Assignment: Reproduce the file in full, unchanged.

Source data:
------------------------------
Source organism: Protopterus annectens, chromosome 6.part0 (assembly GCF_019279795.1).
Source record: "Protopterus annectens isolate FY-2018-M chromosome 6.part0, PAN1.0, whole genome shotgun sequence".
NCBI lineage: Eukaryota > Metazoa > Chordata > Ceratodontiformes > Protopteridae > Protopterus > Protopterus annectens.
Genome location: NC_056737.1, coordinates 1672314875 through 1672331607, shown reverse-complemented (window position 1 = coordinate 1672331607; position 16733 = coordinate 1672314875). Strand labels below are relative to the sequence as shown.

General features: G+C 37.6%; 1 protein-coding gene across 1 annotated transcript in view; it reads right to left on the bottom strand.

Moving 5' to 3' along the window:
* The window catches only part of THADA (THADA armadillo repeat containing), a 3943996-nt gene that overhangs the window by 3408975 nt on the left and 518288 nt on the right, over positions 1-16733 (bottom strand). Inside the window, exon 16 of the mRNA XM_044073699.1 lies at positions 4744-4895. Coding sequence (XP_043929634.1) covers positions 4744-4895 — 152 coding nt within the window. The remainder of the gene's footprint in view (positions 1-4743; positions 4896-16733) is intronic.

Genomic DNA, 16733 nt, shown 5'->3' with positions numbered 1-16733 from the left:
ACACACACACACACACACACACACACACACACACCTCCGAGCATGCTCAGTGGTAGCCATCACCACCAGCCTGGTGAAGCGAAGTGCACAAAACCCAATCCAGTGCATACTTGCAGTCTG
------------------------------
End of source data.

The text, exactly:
Source organism: Protopterus annectens, chromosome 6.part0 (assembly GCF_019279795.1).
Source record: "Protopterus annectens isolate FY-2018-M chromosome 6.part0, PAN1.0, whole genome shotgun sequence".
NCBI lineage: Eukaryota > Metazoa > Chordata > Ceratodontiformes > Protopteridae > Protopterus > Protopterus annectens.
Genome location: NC_056737.1, coordinates 1672314875 through 1672331607, shown reverse-complemented (window position 1 = coordinate 1672331607; position 16733 = coordinate 1672314875). Strand labels below are relative to the sequence as shown.

General features: G+C 37.6%; 1 protein-coding gene across 1 annotated transcript in view; it reads right to left on the bottom strand.

Moving 5' to 3' along the window:
* The window catches only part of THADA (THADA armadillo repeat containing), a 3943996-nt gene that overhangs the window by 3408975 nt on the left and 518288 nt on the right, over positions 1-16733 (bottom strand). Inside the window, exon 16 of the mRNA XM_044073699.1 lies at positions 4744-4895. Coding sequence (XP_043929634.1) covers positions 4744-4895 — 152 coding nt within the window. The remainder of the gene's footprint in view (positions 1-4743; positions 4896-16733) is intronic.

Genomic DNA, 16733 nt, shown 5'->3' with positions numbered 1-16733 from the left:
ACACACACACACACACACACACACACACACACACCTCCGAGCATGCTCAGTGGTAGCCATCACCACCAGCCTGGTGAAGCGAAGTGCACAAAACCCAATCCAGTGCATACTTGCAGTCTG